- Very Severe Decline — This final stage is often the hardest for family, as most people will have lost their ability to communicate. They will be highly dependent on their carers for toileting, bathing, dressing and eating. They will need around-the-clock care.
4. Be Aware of the 10 Early Signs and Symptoms of Alzheimer’s
If you are caring for someone and are concerned they are experiencing signs and symptoms of the disease, it’s best to be forearmed so you have time to get a plan in place for the care. The Alzheimer’s Association has listed ten symptoms and signs of Alzheimer’s disease — carers should become familiar with this list so they can help when they are needed most.
5. Alzheimer’s Symptoms Can Present as Early as Age 30
Generally, we think of Alzheimer’s as a disease that only inflicts the elderly, but this is simply not the case. The early stages of the disease can be seen in people as young as 30. Little is known about why certain people develop the disease this young, although studies are being carried out to find the answers.
6. There Are 6 Pillars of Alzheimer’s Prevention
There is no known cure for Alzheimer’s disease. Since we don’t know exactly what causes it, we can’t be sure of how to prevent it. Having said that, there are certain risk factors you can detect and six pillars of Alzheimer’s prevention to keep in mind:
- Regular exercise — which is believed to reduce the risk of developing the disease by as much as 50%
- Social engagement
- Healthy, balanced nutrition
- Mental stimulation
- Quality sleep
- Stress management
7. There Is No Known Cure for Alzheimer’s
As mentioned previously, there is no known cure for Alzheimer’s disease, nor is there a known way to stop or slow its progression. However, there are certain drug and non-drug options that can help treat symptoms. Carers should become familiar with the options and consult with their client’s doctor to help manage their disease and improve quality of life.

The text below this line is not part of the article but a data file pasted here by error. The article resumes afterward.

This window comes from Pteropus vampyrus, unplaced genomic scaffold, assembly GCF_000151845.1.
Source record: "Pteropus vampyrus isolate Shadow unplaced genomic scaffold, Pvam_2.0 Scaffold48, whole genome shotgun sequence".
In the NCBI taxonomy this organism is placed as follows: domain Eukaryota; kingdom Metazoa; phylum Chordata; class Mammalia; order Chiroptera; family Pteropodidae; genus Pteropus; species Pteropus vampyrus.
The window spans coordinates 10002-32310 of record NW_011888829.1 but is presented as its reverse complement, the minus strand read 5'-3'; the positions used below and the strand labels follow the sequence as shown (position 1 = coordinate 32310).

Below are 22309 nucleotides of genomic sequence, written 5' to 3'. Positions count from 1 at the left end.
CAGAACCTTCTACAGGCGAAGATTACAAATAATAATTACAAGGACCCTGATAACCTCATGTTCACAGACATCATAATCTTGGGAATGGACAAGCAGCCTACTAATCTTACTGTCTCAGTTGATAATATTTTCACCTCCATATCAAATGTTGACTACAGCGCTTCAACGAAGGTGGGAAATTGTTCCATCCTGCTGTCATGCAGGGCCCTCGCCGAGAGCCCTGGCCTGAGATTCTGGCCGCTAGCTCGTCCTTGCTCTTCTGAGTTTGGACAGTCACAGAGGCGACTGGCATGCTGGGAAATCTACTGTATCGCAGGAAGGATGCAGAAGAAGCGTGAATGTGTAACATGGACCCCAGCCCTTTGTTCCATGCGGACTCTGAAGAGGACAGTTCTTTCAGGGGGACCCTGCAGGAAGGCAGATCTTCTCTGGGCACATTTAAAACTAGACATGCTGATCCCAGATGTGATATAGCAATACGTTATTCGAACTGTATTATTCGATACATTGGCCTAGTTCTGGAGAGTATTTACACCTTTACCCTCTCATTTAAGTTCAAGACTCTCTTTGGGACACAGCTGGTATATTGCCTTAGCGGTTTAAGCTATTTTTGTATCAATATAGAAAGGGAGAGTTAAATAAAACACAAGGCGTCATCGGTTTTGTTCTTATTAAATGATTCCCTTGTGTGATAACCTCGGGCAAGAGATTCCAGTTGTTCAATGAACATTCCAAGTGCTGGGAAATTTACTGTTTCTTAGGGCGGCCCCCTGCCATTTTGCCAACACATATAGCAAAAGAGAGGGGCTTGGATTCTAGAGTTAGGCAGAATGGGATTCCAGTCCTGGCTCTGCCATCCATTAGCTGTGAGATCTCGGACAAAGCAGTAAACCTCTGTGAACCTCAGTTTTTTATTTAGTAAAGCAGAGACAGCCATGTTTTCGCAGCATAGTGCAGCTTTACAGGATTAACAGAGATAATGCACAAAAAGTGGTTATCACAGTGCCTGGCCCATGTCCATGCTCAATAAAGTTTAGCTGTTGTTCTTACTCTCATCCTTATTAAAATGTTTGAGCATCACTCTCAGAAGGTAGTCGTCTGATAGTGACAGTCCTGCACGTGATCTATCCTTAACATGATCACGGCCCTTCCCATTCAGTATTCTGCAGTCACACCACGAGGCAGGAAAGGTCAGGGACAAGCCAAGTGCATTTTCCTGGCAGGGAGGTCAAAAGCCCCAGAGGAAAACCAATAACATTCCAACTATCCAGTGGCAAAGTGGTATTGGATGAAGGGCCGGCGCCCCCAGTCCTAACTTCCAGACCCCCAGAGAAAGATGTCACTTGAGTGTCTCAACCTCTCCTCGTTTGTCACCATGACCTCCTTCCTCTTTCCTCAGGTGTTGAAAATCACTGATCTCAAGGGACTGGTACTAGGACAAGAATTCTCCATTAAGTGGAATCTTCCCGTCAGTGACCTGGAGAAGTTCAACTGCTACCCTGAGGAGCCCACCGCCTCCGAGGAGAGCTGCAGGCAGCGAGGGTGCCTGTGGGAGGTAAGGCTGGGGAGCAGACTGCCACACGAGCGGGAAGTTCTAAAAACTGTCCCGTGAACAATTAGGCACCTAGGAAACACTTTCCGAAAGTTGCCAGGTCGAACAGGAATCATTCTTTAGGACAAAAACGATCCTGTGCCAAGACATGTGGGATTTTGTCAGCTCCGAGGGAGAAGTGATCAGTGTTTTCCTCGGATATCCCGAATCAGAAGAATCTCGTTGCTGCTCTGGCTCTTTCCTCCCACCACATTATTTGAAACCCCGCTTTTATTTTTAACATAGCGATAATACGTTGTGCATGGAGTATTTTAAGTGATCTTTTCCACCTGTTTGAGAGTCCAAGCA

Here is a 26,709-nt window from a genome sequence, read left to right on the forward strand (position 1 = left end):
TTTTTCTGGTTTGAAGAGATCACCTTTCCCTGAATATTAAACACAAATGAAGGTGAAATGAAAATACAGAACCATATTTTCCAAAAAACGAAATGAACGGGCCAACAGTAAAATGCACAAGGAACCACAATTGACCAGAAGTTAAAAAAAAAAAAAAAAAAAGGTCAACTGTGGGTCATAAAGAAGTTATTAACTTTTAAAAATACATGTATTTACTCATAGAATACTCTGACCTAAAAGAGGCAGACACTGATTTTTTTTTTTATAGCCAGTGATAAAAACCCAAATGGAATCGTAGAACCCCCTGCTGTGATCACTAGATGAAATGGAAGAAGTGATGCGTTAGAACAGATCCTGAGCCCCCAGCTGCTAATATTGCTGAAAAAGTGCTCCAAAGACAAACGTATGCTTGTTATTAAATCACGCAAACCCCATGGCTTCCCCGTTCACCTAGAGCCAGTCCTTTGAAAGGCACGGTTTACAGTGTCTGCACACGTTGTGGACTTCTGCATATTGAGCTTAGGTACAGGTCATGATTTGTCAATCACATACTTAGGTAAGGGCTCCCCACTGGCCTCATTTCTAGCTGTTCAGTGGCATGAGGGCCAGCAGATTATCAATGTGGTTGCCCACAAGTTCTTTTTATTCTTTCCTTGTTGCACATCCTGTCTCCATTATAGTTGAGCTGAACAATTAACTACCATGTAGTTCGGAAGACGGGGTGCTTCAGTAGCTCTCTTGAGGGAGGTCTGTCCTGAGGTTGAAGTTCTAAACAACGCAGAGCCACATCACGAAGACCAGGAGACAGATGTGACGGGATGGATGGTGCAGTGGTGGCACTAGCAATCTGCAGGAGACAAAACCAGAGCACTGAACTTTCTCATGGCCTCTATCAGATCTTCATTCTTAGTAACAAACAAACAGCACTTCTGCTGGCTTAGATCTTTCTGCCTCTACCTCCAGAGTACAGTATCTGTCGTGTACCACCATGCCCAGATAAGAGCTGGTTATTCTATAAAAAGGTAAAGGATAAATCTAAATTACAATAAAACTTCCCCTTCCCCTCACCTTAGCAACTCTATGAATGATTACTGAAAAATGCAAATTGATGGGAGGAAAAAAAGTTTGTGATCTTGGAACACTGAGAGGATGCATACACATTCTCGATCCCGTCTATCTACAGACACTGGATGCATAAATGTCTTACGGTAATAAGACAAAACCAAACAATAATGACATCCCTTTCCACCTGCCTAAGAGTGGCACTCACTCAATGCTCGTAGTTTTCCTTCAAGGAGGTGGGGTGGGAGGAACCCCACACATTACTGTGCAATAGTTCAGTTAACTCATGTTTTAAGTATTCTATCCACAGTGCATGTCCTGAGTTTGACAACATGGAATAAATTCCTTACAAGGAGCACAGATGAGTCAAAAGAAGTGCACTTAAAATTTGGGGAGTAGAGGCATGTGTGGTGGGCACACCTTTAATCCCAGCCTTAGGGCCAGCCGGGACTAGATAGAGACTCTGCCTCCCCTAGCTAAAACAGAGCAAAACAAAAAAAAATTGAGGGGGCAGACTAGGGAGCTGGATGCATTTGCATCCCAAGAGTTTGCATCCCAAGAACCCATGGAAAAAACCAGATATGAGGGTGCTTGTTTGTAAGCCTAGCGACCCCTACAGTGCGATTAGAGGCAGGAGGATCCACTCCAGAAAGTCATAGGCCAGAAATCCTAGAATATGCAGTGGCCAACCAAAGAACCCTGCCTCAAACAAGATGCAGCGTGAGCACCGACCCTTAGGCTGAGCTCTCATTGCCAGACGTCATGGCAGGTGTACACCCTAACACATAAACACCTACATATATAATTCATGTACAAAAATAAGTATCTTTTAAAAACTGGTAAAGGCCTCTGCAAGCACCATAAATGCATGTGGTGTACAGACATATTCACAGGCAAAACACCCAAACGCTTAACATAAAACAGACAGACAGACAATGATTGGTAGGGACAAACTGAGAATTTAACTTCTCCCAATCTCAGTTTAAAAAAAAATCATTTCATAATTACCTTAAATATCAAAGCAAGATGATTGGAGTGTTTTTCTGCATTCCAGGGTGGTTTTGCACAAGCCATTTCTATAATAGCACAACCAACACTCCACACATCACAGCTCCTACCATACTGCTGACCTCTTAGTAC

8. How Many People Suffer from Alzheimer’s in the UK?
There are currently more than 520,000 people in the UK with Alzheimer’s disease. The average person will develop the disease after the age of 65, but there are 40,000 people under the age of 65 with dementia.
9. More Women Suffer from Alzheimer’s Than Men
Though it’s not entirely clear why, women suffer more from Alzheimer’s than men. According to the Alzheimer’s Society for over the age of 65, there are roughly twice as many women with the disease than men. This is linked to the fact that women lack oestrogen after menopause, while others state the reason for the statistic is because women often outlive men.
10. What Is the Average Life Expectancy of an Alzheimer’s Patient?
Life expectancy after diagnosis is generally eight to ten years, although it can be as short as three or as long as twenty. According to a 2004 study, women live longer after initial diagnosis than men.
11. Alzheimer Carers Need to Remember Self-Care
Life is difficult for an Alzheimer’s carer — don’t neglect your own self-care. According to one study, Alzheimer caregivers have a 6.3% higher rate of anxiety and depression when compared to non-caregivers, and 35% of the respondents said their health went downhill since caring for a person in early stages of the disease. Remember, if you don’t care for yourself properly, you can’t properly care for another.
12. Home Care Services Are Best for Alzheimer’s Sufferers
In the early days of Alzheimer’s disease, in-home care is a great option for patients. If a patient remains in his or her own home, they benefit from familiar surroundings and memories, while retaining independence for as long as possible. Familiar sights and smells are critical at this stage and can comfort the elderly when they feel their memories fading. For those caring for Alzheimer’s patients at home, there are a number of home safety tips for you to keep in mind at all times.
Companions of London provides families across London with introductions to professional and reliable care agencies. Our carers are experienced with Alzheimer’s disease and can offer live-in help while encouraging independence and autonomy.